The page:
Furthermore, in acknowledging Tschumi’s hiatus from France’s museums Lemonier argues: “His contribution acknowledges the figure of the architect as an intellectual, and that may be why he went to London and then to New York because he didn’t feel very comfortable in France thinking in that way.” It was in London that his work established a direct influence from the British architect Cedric Price who “composed the idea of architecture as a structure for a social event,” and at Columbia Tschumi innovated the “paperless studio,” bringing computers into the concept and planning stages.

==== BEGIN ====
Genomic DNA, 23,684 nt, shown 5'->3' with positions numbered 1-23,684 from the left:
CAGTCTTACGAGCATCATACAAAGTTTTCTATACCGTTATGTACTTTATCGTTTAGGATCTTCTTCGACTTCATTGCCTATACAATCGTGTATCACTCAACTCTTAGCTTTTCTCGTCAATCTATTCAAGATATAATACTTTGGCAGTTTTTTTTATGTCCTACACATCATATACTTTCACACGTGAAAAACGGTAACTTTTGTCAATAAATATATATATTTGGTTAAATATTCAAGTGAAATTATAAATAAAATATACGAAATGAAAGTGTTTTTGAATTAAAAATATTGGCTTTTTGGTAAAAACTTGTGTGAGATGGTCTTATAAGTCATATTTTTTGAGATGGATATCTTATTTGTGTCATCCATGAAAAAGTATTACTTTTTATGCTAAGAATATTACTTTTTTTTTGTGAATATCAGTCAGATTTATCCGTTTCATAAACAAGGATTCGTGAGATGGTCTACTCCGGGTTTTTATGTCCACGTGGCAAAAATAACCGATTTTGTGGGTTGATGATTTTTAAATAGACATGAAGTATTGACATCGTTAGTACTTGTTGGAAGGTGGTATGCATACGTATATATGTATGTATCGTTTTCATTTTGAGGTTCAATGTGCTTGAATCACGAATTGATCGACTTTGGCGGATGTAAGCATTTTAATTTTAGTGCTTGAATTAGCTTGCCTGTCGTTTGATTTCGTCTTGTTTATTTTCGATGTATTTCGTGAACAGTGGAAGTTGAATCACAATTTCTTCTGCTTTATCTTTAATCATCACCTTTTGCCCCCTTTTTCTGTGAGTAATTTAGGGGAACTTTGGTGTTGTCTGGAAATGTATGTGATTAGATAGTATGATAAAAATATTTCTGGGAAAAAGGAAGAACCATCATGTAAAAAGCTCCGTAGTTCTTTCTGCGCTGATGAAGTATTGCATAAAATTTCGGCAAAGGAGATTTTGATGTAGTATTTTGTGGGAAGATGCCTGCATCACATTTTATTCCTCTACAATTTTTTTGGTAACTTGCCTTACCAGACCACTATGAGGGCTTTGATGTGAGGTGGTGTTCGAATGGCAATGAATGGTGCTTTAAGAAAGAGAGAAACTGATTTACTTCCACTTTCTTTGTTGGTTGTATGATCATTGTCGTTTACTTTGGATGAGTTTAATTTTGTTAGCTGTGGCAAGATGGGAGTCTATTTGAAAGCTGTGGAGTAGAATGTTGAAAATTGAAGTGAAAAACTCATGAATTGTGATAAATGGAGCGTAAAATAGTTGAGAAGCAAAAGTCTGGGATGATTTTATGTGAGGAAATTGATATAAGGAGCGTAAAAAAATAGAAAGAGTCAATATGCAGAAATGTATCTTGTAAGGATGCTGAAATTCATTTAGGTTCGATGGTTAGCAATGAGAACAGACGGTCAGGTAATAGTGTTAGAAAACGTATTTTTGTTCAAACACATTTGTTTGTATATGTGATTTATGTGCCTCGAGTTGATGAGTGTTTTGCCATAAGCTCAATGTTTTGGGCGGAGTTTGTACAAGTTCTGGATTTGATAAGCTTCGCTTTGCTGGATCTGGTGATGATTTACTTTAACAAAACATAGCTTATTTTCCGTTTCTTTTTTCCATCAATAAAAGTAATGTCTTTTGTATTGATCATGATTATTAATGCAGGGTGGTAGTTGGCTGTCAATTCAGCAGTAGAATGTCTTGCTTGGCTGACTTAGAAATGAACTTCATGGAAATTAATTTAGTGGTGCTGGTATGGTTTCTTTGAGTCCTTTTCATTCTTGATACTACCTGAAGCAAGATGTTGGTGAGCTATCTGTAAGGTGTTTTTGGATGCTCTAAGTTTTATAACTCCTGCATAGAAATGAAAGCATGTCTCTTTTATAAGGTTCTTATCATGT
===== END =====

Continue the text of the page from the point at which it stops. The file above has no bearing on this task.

Tschumi’s unique contribution to his field lies in “this question of architecture as a language and as conceptual art not just as a formal academic form. However, he did not approach it in a post-modernism manner, much more in an abstract way.” Lemonier believes that for Tschumi, architecture is: “Not about form but about the deconstruction of it and not about drawing but about how to write architecture. This point is at the core of his position and it was very important for a cultural debate in the USA, more than in France.” For Lemonier, in spite of Tschumi’s protest that “he is not a landscape designer there is no question of that,” the soon-to-be-reopened Parc Zoologique de Paris and Tschumi’s original Parc de la Villette are the stand-out works (and conveniently, both situated in Paris, those best-placed for visitors to enjoy in actuality after attending the exhibition). Lemonier explains: “In his work he always thinks about the question of the garden, as a social event, as a space for architecture and as a counter-point to the city. I think the garden may be the key to understanding his practice.”